People used the stories of gods and goddesses in ancient Greece to explain things like the
weather, religion, and cultural practices. Myths explained and answered children's questions and
also gave justification for various cultural traditions. Goddesses had special powers, and they
had control over different pieces of life. Most goddesses lived above mount Olympus. Medusa
was one of the Greek goddesses. The gods of the seas, Phorys, and Ceto, were her parents.
Phorcys and Ceto had three daughters, including Medusa (Turgut et al., 2018). The three
daughters were Gorgons, which means monsters; Medusa was the only mortal and the most
Medusa was proud and spoke of nothing else but her beauty. One day Medusa and her
friend went to Parthenon. Medusa had never gone to that temple before. Athena the goddess of
war, wisdom and beauty, always stayed in Parthenon which was the largest in Greece. Medusa
got to the temple and, as usual, went on bragging about her beauty. She compared the statues to
herself and said that they were not as beautiful as her. Medusa even claimed that Athena was not
deserving of the temple. People were aware of Athena's wrath, and they all got scared and left.
Medusa was the only one who was left behind as she was busy speaking of how beautiful she
was. While Medusa was still gazing at herself in the mirror, Athena appeared and called Medusa
vain and foolish. Athena tried to tell Medusa that being beautiful was not the only thing life had
to offer, but Medusa did not listen, claiming that she changed people's lives by being beautiful.
Athena got angry and told Medusa that looks fade away and would make hers fade away
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immediately. The moment Athena uttered those words, Medusa's hair changed to hissing snakes,
and she became a monstrous snake.
There is another version of the story that says how Medusa changed to a monster. The
story is about Poseidon, a god of storms, the sea, horses, and earthquakes. Poseidon got
infatuated with Medusa because of her beauty. Medusa used to work in the temple where
Athena resided. According to Ovid’s metamorphoses, Poseidon attacked and raped Medusa in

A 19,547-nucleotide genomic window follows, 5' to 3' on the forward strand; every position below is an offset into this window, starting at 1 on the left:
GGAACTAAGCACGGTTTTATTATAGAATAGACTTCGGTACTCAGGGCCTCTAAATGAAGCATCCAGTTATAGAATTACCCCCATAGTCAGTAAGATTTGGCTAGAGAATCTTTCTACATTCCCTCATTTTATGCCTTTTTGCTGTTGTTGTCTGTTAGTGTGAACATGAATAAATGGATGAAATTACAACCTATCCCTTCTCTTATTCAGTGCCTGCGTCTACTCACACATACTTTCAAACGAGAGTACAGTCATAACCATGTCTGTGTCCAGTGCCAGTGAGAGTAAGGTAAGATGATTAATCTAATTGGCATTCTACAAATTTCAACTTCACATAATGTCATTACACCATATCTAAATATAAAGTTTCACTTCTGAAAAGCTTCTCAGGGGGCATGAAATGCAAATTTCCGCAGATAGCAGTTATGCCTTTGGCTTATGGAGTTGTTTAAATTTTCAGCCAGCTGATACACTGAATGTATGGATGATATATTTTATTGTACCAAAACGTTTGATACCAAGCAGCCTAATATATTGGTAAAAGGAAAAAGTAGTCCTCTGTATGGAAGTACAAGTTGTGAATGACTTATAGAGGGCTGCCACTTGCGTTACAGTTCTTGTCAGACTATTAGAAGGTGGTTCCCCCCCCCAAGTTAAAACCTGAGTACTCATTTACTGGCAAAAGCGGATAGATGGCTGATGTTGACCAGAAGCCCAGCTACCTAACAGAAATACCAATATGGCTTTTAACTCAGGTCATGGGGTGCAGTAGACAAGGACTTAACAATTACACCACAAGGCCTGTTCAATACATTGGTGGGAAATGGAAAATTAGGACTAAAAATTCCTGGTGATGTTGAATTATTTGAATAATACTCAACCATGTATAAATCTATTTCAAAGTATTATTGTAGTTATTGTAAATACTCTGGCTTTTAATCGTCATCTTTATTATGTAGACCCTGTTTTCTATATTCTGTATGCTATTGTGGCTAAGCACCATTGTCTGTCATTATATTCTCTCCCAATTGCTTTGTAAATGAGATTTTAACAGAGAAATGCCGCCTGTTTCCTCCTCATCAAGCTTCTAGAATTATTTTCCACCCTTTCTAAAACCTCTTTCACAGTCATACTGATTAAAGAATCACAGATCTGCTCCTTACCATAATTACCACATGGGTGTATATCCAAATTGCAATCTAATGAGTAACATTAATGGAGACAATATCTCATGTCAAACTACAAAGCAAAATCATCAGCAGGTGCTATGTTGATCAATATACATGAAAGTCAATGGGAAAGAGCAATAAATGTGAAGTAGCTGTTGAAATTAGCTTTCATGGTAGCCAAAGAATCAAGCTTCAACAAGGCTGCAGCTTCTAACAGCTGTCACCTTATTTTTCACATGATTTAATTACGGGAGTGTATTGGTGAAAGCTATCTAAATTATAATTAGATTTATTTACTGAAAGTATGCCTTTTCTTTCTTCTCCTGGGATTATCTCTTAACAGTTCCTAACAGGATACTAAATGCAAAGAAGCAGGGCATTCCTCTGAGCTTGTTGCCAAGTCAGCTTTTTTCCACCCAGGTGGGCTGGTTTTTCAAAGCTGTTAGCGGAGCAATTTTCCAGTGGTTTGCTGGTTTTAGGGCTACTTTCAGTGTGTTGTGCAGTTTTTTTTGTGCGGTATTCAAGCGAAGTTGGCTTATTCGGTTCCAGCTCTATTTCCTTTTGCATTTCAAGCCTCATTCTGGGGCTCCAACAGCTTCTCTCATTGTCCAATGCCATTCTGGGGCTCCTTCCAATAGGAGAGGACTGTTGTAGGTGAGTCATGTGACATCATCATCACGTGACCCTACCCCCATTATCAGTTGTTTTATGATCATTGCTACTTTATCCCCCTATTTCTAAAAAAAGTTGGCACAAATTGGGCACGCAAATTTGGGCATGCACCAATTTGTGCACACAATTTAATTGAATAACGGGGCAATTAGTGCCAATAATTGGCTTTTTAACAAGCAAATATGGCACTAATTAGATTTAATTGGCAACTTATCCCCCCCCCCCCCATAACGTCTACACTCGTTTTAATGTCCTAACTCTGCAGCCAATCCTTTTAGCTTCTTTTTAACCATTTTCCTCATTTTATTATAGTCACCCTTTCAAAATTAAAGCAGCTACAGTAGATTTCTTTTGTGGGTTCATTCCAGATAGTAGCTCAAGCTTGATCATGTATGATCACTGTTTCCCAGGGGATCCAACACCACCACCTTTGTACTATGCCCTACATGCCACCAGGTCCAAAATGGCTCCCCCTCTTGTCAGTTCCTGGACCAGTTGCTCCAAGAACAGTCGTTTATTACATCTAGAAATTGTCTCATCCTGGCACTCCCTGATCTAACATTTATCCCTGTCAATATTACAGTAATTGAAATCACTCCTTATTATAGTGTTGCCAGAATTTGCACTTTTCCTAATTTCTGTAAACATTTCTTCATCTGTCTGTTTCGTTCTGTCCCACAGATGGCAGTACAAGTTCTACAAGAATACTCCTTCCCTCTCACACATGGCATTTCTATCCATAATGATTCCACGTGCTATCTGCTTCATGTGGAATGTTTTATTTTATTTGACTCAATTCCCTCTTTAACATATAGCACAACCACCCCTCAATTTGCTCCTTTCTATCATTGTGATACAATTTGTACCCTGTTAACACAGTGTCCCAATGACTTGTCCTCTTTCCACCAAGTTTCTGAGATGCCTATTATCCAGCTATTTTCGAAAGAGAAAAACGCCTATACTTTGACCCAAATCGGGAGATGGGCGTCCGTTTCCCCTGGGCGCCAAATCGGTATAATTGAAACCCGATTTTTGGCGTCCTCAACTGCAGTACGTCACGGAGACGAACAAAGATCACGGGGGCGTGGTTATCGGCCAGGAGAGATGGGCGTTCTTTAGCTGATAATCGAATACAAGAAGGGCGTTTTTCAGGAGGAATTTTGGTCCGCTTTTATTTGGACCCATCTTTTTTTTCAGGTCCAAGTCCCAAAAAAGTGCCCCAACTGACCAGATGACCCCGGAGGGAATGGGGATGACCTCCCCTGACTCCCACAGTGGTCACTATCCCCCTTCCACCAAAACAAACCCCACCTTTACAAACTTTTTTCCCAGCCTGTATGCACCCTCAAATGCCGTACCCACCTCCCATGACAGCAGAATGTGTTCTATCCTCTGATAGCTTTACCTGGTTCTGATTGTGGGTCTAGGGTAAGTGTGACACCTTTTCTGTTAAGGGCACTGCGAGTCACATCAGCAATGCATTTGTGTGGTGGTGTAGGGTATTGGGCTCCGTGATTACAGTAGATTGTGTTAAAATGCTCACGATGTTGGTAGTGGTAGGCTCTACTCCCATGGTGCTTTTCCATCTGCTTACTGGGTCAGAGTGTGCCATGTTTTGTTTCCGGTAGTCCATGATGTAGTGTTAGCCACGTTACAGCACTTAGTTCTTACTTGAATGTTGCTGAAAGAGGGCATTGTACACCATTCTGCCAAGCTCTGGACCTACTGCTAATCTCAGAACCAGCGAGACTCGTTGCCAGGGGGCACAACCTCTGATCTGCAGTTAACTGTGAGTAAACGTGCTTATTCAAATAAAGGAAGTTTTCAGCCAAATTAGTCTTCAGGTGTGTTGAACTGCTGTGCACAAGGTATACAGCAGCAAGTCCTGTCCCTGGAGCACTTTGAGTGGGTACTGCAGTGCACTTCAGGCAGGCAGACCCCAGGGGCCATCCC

the temple (Martinez, 2018). When Athena learned of the incident, she got angry with Medusa
for defiling the temple and cursed her. Medusa's face became unsightly, and the eyes were so
piercing that anyone who looked at them would turn to a stone. Athena also said that Medusa
herself would turn into stone if she ever looked at herself in the mirror.
Victims of Medusa’s Gaze
After the curse, Athena sent Medusa to the end of the world to live with the monstrous
sisters. Athena sent Medusa away to prevent her from killing innocent people by her gaze.
Perseus, the hero, was posted by Polyesters, the king of Seriphes, to get Medusa's head. Athena
gave Perseus a shield mirror to use, and Medusa being a mortal was killed by Perseus (Rose and
March 2016). On his way back, the titan Atlas tried to attack him, and using the head, Perseus
turned Atlas into a stone. King Cepheus’ daughter was saved by Perseus using Medusa’s head.
As stated in Ancient Origins (2019), Andromeda's uncle, Phineus, was also punished using
Medusa's head. Another victim of Medusa's gaze was Polydectes, who was trying to marry
Perseus' mother by force. Athena got Medusa’s head from Perseus and put it on Aegis, her
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Ancient Origins. 2019, April, 18 “The Real Story of Medusa: Protective Powers from a Snake
Haired Gorgon”. April 18, 2019. Retrieved from: https://www.ancient-origins.net/myths-
Martinez, N. (2018). Medusa: The Face of Ambiguity and Resilience.
Rose, H. J., & March, J. (2016). Perseus (1), The Mythical Greek Hero. In Oxford Research
Encyclopedia of Classics.
Turgut, A. Ç., Turgut, Y. B. & Turgut, M. (2018). The legend of Medusa with snake hair in
Didymaion, in Didyma, Turkey. Child's Nervous System, 34(12), 2341-2344.
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